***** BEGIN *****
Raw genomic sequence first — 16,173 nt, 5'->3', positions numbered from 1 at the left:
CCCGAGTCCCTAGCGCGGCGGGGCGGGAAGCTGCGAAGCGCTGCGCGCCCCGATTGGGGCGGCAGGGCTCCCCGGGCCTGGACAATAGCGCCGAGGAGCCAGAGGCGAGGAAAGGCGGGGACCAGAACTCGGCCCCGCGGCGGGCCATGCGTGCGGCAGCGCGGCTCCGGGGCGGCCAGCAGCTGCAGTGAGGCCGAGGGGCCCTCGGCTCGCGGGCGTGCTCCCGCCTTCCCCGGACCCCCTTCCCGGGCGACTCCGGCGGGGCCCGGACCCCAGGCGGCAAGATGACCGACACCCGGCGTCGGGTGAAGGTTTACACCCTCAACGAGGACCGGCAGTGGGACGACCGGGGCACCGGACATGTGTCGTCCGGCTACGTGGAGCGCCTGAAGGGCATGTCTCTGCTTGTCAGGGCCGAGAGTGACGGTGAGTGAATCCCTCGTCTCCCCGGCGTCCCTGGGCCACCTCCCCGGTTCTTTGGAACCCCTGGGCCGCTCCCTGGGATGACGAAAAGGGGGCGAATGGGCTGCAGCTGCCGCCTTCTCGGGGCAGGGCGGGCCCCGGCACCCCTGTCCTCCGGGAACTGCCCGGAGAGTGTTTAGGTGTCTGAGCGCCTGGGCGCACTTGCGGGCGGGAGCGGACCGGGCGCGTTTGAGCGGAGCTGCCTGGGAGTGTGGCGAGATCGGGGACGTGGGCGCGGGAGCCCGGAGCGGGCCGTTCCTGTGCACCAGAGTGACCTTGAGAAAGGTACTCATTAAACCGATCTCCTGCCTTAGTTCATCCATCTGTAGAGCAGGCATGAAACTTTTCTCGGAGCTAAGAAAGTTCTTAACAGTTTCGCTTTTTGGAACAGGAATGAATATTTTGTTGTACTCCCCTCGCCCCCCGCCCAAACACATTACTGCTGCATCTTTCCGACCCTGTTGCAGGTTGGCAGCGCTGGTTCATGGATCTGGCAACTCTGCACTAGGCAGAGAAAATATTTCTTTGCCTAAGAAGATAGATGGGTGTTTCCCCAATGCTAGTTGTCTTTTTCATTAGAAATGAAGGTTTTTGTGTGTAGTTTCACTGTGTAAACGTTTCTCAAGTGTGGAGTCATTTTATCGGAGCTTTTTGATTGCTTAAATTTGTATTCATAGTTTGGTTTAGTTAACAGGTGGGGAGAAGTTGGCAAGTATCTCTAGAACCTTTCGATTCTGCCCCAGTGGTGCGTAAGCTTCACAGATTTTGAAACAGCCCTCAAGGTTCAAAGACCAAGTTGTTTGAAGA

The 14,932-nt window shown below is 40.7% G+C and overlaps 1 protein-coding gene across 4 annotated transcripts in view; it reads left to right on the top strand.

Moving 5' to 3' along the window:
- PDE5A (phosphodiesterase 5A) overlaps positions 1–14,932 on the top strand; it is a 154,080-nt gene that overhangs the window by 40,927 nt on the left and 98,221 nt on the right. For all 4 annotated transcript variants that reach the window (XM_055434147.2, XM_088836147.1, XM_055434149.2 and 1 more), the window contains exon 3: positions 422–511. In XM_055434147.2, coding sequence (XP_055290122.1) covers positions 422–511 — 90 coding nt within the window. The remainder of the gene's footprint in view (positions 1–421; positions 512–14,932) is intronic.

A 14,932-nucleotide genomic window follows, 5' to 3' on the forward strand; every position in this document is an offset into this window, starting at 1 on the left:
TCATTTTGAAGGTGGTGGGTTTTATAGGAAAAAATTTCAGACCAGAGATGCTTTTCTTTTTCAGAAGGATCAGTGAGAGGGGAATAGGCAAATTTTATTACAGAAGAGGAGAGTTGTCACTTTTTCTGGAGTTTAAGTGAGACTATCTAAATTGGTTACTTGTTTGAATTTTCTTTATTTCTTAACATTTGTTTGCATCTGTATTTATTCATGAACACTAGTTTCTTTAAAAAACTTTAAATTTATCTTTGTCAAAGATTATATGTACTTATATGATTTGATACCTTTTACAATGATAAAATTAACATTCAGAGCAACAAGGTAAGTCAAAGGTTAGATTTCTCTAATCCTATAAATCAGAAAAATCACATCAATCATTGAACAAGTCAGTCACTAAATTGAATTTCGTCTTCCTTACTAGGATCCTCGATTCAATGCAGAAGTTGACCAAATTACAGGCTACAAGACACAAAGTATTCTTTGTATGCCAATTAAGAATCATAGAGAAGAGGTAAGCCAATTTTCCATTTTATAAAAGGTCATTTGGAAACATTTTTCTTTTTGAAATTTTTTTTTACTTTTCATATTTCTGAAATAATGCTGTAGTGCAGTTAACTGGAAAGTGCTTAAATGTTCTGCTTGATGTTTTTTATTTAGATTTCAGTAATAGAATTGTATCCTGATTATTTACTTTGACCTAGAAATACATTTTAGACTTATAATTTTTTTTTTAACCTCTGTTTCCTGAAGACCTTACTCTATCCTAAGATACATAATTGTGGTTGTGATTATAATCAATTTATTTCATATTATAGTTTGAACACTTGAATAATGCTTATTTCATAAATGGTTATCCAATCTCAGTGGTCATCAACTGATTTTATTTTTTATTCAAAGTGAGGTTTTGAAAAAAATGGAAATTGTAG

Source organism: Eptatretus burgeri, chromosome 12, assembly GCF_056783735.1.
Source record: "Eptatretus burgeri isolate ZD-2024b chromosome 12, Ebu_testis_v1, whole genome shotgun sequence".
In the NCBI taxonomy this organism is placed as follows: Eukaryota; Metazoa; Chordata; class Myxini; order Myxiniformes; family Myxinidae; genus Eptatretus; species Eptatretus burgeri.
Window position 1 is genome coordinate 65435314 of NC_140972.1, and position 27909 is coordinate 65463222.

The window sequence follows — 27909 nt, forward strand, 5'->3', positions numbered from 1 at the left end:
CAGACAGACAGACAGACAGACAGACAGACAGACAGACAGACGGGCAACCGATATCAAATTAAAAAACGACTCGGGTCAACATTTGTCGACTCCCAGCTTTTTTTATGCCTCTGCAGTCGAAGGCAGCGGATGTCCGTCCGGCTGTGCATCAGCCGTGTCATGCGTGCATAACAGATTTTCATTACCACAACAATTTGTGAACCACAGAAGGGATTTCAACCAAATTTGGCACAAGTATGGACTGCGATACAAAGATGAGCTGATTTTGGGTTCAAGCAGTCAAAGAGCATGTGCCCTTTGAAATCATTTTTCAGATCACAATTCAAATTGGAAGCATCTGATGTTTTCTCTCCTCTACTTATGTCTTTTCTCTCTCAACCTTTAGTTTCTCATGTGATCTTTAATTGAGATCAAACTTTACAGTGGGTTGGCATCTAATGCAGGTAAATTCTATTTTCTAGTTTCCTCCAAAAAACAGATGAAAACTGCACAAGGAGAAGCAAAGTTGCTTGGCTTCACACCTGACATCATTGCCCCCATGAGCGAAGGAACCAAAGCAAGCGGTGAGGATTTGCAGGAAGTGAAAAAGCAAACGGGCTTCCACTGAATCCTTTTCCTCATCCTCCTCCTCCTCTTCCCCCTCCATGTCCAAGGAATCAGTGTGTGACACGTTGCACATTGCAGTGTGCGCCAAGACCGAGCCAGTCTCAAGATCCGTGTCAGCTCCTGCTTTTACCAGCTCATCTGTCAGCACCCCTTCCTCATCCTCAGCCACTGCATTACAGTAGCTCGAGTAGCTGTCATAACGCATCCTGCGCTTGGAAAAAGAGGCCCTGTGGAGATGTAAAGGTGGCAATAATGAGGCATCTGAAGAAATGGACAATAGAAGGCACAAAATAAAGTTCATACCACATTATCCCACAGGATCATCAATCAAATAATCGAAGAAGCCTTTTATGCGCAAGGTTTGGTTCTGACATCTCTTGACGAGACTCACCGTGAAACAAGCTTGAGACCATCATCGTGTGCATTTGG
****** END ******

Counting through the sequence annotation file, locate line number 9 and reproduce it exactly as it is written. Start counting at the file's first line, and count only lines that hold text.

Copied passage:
Source record: "Eptatretus burgeri isolate ZD-2024b chromosome 12, Ebu_testis_v1, whole genome shotgun sequence".